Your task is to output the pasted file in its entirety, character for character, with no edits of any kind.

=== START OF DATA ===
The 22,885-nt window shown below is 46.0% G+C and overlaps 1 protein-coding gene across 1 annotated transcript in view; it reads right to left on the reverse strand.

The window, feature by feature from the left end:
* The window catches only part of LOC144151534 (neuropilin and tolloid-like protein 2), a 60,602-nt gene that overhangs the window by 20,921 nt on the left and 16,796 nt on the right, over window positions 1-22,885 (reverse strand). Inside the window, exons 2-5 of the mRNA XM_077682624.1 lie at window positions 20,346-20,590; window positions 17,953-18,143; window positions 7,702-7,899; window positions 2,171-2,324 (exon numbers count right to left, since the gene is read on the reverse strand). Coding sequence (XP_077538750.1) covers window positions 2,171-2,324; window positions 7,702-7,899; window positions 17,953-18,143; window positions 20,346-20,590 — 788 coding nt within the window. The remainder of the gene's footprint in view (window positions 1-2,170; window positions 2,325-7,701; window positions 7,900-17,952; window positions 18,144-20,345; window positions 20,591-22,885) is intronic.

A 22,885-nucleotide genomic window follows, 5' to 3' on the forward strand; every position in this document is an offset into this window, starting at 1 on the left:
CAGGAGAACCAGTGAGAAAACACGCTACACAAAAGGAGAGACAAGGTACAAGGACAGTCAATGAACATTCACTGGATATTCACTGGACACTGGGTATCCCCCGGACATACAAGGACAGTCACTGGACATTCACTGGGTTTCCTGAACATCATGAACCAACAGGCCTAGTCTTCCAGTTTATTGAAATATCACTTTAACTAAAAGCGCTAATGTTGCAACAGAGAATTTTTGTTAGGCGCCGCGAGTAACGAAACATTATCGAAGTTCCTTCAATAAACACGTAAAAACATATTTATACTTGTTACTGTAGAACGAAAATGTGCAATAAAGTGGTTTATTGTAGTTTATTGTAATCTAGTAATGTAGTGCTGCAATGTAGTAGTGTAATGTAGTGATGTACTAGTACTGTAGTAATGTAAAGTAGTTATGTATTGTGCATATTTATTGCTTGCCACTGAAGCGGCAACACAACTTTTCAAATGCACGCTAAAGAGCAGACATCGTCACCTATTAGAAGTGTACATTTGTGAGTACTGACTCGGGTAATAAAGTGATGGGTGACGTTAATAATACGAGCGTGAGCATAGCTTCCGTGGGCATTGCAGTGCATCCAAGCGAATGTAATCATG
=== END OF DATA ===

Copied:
The 22,885-nt window shown below is 46.0% G+C and overlaps 1 protein-coding gene across 1 annotated transcript in view; it reads right to left on the reverse strand.

The window, feature by feature from the left end:
* The window catches only part of LOC144151534 (neuropilin and tolloid-like protein 2), a 60,602-nt gene that overhangs the window by 20,921 nt on the left and 16,796 nt on the right, over window positions 1-22,885 (reverse strand). Inside the window, exons 2-5 of the mRNA XM_077682624.1 lie at window positions 20,346-20,590; window positions 17,953-18,143; window positions 7,702-7,899; window positions 2,171-2,324 (exon numbers count right to left, since the gene is read on the reverse strand). Coding sequence (XP_077538750.1) covers window positions 2,171-2,324; window positions 7,702-7,899; window positions 17,953-18,143; window positions 20,346-20,590 — 788 coding nt within the window. The remainder of the gene's footprint in view (window positions 1-2,170; window positions 2,325-7,701; window positions 7,900-17,952; window positions 18,144-20,345; window positions 20,591-22,885) is intronic.

A 22,885-nucleotide genomic window follows, 5' to 3' on the forward strand; every position in this document is an offset into this window, starting at 1 on the left:
CAGGAGAACCAGTGAGAAAACACGCTACACAAAAGGAGAGACAAGGTACAAGGACAGTCAATGAACATTCACTGGATATTCACTGGACACTGGGTATCCCCCGGACATACAAGGACAGTCACTGGACATTCACTGGGTTTCCTGAACATCATGAACCAACAGGCCTAGTCTTCCAGTTTATTGAAATATCACTTTAACTAAAAGCGCTAATGTTGCAACAGAGAATTTTTGTTAGGCGCCGCGAGTAACGAAACATTATCGAAGTTCCTTCAATAAACACGTAAAAACATATTTATACTTGTTACTGTAGAACGAAAATGTGCAATAAAGTGGTTTATTGTAGTTTATTGTAATCTAGTAATGTAGTGCTGCAATGTAGTAGTGTAATGTAGTGATGTACTAGTACTGTAGTAATGTAAAGTAGTTATGTATTGTGCATATTTATTGCTTGCCACTGAAGCGGCAACACAACTTTTCAAATGCACGCTAAAGAGCAGACATCGTCACCTATTAGAAGTGTACATTTGTGAGTACTGACTCGGGTAATAAAGTGATGGGTGACGTTAATAATACGAGCGTGAGCATAGCTTCCGTGGGCATTGCAGTGCATCCAAGCGAATGTAATCATG